Some have declared the mobile OS battle over, won by Apple and Google Android between them. Microsoft and RIM Blackberry will fight it out for third and fourth place.
Maybe, but I doubt it will be so simple. There are not one, not two, but three further open source mobile operating systems which have significant
…continue reading Not just a four-horse race: three new mobile operating systems joining the fray
The Eclipse Foundation has announced a new working group, called LocationTech.
What is it? There is only one project currently, called LocationTech Technology.
Here is what it covers:
LTT projects provide artifacts such as libraries, user interfaces, and methodology logic that enable location aware applications and services. The nature of this work is scoped as
…continue reading LocationTech: a new Eclipse working group for location technologies
Google has revised the terms of the Android SDK license agreement so that users must now agree not to fragment Android by deriving other SDKs from Google’s official offering. In fact, you now have to agree not to fragment Android in any way as a condition of using the Android SDK.
The key clauses
…continue reading Google fights Android fragmentation with new SDK terms
Adobe’s Roy Fielding, who is also the original author of the W3C’s Tracking Preference Expression draft, has patched Apache, the open source web server, to ignore the Do Not Track header sent by Microsoft’s Internet Explorer 10, the browser in Windows 8:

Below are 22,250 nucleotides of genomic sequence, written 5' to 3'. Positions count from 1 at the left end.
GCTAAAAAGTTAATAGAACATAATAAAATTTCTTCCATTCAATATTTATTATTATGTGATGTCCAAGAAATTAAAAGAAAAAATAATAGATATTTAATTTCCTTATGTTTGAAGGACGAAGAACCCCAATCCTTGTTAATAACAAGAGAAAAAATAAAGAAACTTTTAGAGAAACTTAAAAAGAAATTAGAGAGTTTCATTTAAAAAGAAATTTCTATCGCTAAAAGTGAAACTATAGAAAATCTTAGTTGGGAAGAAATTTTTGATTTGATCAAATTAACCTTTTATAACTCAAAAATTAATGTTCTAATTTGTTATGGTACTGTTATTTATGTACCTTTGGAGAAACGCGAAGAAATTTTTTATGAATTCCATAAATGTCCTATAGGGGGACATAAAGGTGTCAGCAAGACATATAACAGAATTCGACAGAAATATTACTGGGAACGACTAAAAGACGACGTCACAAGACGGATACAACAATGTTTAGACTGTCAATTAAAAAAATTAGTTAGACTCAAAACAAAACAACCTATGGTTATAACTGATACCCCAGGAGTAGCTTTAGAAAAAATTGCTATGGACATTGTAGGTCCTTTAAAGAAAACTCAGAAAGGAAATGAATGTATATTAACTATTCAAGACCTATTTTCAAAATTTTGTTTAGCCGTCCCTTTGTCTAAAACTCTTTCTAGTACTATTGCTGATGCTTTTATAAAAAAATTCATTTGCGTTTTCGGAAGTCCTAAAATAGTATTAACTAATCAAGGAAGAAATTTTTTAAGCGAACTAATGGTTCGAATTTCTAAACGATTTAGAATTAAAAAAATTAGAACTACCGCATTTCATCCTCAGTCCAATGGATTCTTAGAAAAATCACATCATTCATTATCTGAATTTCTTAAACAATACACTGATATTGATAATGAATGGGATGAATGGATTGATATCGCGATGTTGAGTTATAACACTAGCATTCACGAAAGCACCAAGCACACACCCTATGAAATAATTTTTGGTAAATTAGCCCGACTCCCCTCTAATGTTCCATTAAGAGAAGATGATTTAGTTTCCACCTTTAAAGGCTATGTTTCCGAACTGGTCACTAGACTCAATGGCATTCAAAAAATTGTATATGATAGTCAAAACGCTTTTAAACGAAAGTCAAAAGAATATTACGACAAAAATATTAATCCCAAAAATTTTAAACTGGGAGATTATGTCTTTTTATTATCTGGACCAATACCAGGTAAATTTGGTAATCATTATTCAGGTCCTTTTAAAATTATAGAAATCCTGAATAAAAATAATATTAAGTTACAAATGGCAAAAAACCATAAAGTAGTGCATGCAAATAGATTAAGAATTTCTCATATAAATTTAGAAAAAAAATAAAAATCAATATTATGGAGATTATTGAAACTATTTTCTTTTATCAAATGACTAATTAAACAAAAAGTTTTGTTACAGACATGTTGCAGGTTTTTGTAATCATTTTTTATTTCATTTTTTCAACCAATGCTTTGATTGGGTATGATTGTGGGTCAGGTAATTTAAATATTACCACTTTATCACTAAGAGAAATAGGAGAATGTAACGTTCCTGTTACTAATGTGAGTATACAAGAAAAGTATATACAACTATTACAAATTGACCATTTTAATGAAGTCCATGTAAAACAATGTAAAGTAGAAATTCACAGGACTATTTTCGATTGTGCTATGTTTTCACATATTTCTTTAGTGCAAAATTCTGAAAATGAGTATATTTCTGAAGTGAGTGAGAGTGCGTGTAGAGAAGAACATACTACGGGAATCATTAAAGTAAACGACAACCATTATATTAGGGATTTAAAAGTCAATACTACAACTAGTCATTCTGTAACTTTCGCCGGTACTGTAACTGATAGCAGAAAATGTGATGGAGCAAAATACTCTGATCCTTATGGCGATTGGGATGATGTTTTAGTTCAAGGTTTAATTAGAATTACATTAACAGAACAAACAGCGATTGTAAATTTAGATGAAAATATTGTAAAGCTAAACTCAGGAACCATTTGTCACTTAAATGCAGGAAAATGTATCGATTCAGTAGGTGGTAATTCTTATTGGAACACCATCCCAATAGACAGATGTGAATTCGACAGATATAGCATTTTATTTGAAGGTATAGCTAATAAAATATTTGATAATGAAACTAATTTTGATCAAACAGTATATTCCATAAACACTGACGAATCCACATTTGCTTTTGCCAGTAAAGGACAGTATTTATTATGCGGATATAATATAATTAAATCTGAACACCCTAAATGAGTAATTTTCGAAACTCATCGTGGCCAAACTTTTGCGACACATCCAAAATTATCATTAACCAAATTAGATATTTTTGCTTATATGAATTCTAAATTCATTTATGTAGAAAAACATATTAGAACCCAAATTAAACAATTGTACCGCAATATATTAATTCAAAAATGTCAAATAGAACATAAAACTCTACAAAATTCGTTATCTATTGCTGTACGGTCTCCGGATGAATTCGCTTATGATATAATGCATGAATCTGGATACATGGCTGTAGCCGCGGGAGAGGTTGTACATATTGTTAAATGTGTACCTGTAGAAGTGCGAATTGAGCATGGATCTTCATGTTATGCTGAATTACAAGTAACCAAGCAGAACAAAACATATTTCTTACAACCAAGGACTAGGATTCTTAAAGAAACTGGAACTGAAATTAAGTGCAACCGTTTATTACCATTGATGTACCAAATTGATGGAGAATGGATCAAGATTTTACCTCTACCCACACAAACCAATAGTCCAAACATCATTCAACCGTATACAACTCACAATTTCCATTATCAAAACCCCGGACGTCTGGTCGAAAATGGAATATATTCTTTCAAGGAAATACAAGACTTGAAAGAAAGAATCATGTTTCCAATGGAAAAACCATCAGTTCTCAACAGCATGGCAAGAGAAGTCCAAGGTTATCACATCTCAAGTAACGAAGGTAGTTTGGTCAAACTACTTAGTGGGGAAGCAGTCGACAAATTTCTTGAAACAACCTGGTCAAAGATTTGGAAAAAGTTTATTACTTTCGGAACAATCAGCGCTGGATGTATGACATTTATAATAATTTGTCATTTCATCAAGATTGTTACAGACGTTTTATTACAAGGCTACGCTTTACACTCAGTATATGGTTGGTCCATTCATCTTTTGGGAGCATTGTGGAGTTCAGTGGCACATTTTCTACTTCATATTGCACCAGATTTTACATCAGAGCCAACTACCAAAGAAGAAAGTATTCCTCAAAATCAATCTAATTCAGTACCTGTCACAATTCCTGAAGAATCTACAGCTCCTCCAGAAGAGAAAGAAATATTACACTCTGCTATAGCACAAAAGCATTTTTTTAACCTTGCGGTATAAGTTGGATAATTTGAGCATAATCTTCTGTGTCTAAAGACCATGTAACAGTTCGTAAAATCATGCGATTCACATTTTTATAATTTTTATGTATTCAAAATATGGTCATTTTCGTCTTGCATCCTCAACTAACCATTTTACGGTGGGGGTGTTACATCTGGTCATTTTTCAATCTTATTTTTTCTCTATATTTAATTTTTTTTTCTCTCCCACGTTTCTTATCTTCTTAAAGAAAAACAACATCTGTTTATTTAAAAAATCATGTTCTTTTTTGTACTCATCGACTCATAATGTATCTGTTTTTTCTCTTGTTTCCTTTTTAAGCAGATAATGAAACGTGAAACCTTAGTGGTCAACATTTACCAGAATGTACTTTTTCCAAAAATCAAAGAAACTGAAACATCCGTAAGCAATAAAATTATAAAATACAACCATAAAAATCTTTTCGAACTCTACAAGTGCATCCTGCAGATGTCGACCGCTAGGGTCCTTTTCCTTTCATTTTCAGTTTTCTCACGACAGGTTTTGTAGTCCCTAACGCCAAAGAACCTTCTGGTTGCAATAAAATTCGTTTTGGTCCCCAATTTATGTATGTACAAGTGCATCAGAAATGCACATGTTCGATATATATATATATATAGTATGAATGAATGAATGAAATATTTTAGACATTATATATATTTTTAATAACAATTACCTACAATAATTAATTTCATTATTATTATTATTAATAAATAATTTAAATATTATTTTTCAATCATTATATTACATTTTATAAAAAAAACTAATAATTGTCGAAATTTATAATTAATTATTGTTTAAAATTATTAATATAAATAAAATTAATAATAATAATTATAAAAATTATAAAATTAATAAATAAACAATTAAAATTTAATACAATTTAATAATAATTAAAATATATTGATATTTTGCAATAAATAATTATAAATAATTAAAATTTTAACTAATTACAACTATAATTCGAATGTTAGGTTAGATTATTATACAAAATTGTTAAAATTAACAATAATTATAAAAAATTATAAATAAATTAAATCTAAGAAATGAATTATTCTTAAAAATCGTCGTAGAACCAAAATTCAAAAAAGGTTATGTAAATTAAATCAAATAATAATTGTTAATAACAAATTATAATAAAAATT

Under the heading “Apache does not tolerate deliberate abuse of open standards,”
…continue reading Adobe’s Roy Fielding patches Apache to ignore IE10 Do Not Track privacy request
On Adobe’s Tools and Services page there is an intriguing remark about the company’s plans for a code editor. “We think there’s a need for a different type of code editor – we’re working on something and will have more to share soon.”
That something is Brackets, a code editor written in HTML and
I attended The Monki Gras in London yesterday, a distinctive developer event arranged by the analyst firm RedMonk.
This was not only a developer event, with the likes of Andre Charland and Dave Johnson from the PhoneGap team at Adobe, Mike Milinkovich the executive director of the Eclipse Foundation, and Jason Hoffman with Bryan
…continue reading How to brew better software: The Monki Gras in London
I cloned a github repository today, and while browsing the site noticed the language stats:
Adobe’s Damon Cooper, who runs the BlazeDS and Data Services team at Adobe, has posted about BlazeDS vs the paid-for Data Services.
It is a curious post, in that he simultaneously highlights new features coming in Data Services 4.6 while also giving a number of reasons not to use BlazeDS.
BlazeDS is the free and
…continue reading Adobe: no new features for open source BlazeDS data services
Embarcadero has posted its first update for Delphi XE2 and C++Builder XE2. Whether this shows commendable responsiveness, or that that the original release was buggy and premature, is a matter for debate.
Either way, the list of fixed bugs is extensive. There is also a copyright issue, since Embarcadero says – note use of that
…continue reading Delphi and RAD Studio XE2 gets its first update as Embarcadero confesses copyright issue
At Microsoft BUILD earlier this month I arrived early to hear Anders Hejlsberg talk about the future of C#, and found myself next to Miguel de Icaza, co-creator of the GNOME desktop and of Mono, the open source implementation of Microsoft .NET. I took the opportunity to ask a few questions, which I have his
…continue reading Miguel de Icaza talks about Windows 8 and the failure of Linux on the desktop